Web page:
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To accelerate the lookup time, we have to simplify the transmittance func-
tion. In the case of volume data, a sophisticated algorithm for handling the
inclination of the transmittance function has been proposed in the original DSM
paper [Lokovic and Veach 00]. In the case of hair rendering, however, we deal
with a simple, piecewise constant version of the transmittance function. Hence,
it turned out that a simple but ecient optimization strategy is to merely cut
off the transmittance function after its value does not change significantly any
more, i.e., if k +1
i =0
< i =0 (1
α i ). In our experiments the frame
time has been improved by approximately 40% using an of 0 . 001, which does
not visibly compromise the quality of the shadows. Note that a more sophisti-
cated GPU-friendly compression scheme has been proposed by Salvi et al. [Salvi
et al. 10] that limits the transmittance functions to a fixed size and works for
shadowing both hair and participating media. This method could alternatively
be used instead of the simple truncation, and we believe that it would work well
in combination with our neighbor-linking approach (possibly further accelerating
the lookup time).
1.3.3 Neighbor Linking
In this step we store links with each entry (fragment) of a linked list to those
entries (fragments) in the neighboring linked lists that are closest to it in terms
of light-space depth. The reasoning behind this step is that for adjacent pixels
in screen space, it's very likely that they have approximately the same depth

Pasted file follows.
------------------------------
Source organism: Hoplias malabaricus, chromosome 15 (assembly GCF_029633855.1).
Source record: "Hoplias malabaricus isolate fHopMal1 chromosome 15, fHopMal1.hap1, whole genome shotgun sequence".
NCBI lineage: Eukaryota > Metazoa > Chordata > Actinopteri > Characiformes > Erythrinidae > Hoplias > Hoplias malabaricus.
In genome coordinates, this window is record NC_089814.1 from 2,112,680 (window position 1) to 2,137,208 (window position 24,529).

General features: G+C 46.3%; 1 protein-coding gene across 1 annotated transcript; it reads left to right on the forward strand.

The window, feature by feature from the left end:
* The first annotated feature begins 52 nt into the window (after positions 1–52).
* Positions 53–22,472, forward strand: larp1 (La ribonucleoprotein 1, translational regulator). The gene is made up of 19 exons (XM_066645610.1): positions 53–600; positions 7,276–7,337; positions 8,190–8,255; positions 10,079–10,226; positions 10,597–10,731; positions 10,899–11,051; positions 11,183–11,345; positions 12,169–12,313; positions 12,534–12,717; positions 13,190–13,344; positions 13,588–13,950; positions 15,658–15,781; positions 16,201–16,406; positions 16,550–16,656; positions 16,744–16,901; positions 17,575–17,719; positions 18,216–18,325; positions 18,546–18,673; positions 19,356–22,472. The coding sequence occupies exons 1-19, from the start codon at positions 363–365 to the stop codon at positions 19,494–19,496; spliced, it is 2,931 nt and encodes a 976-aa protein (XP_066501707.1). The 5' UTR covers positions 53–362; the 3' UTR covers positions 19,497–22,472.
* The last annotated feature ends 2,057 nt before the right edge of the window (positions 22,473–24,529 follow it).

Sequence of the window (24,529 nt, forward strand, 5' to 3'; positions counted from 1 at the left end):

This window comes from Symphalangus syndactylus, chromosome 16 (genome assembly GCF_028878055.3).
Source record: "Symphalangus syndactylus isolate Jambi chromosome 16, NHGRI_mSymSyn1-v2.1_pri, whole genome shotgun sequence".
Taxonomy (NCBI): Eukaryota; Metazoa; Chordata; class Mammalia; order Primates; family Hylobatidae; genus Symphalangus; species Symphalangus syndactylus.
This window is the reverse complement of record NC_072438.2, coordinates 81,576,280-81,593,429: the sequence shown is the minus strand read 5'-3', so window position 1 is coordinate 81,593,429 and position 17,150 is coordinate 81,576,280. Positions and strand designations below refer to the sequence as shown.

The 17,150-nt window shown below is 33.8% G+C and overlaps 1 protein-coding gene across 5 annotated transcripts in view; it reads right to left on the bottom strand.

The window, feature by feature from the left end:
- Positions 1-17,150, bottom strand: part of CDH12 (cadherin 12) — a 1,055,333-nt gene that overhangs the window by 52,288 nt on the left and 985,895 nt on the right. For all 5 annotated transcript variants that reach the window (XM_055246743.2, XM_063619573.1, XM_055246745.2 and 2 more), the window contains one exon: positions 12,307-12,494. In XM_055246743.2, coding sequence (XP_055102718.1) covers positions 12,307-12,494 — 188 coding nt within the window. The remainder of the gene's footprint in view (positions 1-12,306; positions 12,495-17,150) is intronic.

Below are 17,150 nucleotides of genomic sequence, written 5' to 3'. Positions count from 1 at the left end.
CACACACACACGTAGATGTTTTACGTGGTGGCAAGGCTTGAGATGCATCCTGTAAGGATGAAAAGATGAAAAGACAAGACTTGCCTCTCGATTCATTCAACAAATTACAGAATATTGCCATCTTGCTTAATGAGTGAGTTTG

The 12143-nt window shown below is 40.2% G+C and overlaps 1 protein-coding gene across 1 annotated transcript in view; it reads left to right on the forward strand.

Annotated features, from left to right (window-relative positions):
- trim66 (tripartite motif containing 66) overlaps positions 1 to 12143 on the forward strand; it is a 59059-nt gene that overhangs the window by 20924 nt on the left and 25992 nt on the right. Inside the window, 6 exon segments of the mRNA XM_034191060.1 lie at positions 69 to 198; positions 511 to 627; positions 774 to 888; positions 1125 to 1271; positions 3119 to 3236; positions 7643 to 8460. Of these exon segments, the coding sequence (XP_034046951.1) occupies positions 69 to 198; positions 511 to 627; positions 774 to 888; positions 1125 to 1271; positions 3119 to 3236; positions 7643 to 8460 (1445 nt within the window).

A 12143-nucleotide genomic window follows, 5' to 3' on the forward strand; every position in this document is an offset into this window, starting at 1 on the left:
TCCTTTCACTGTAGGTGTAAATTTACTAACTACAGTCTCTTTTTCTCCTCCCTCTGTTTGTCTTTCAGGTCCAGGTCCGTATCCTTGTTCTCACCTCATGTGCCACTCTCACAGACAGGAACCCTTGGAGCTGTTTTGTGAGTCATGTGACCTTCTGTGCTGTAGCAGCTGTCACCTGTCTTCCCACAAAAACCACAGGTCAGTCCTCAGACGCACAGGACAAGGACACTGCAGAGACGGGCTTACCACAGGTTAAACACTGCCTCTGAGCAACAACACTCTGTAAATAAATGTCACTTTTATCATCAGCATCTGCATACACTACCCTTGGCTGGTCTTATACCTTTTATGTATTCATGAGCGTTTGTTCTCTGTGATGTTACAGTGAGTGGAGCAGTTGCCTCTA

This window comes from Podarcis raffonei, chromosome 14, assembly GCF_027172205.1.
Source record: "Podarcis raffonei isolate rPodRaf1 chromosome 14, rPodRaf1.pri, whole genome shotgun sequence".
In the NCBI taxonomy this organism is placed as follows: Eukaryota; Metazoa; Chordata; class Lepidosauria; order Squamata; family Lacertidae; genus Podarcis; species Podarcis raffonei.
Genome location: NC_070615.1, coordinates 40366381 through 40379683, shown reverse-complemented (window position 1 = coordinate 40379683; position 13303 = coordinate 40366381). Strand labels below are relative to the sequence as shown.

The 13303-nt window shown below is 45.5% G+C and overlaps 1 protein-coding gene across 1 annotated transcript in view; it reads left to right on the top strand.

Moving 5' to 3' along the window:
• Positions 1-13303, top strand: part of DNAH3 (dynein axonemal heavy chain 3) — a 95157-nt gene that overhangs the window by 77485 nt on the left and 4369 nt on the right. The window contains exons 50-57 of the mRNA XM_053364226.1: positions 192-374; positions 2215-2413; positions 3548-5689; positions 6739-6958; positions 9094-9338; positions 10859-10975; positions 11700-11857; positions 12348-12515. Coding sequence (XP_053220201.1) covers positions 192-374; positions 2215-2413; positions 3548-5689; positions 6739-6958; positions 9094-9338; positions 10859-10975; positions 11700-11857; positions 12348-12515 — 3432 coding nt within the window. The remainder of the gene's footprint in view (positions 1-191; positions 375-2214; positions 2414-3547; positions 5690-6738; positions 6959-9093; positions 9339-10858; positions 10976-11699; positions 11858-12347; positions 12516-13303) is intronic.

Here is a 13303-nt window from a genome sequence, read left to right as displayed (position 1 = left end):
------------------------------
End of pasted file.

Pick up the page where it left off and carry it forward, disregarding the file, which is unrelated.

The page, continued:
in light space due to spatial coherence. During filtering, the links enable direct
access to the depth-nearest neighbors of a fragment in the DSM. Once we found
a fragment corresponding to a given light-space depth, the other corresponding
fragments of nearby filter samples can be found very quickly. Note that we only
create links for the great majority of pixels where the assumption of coherence of
depth values holds.
In order to keep the memory overhead as low as possible, only links to the left
and upper neighbor are stored. This suces for computing all other filter samples
when starting from the lower-left corner of a rectangular filtering window. For
creating the links, in each thread (note that there is one thread for each shadow-
map texel) we simultaneously traverse the linked list associated with the texel
in question as well as the lists associated with the right texel neighbor and the
upper texel neighbor. For each fragment, we traverse each neighboring list until
we either find a fragment that is farther in depth or encounter the end of the list.
Then, either the last traversed or the previously traversed neighboring fragment
will be the one that is closest in depth to the current fragment. We link the current
fragment to its depth-nearest neighbors by storing their indices, which we denote
right and upper for each list element. The expense of storing three additional
integers per list element (the two neighbor links and the prev link) increases the
overall memory requirements by about 25%, but this pays off during filtering as
will become clear in Section 1.3.5.
α i )
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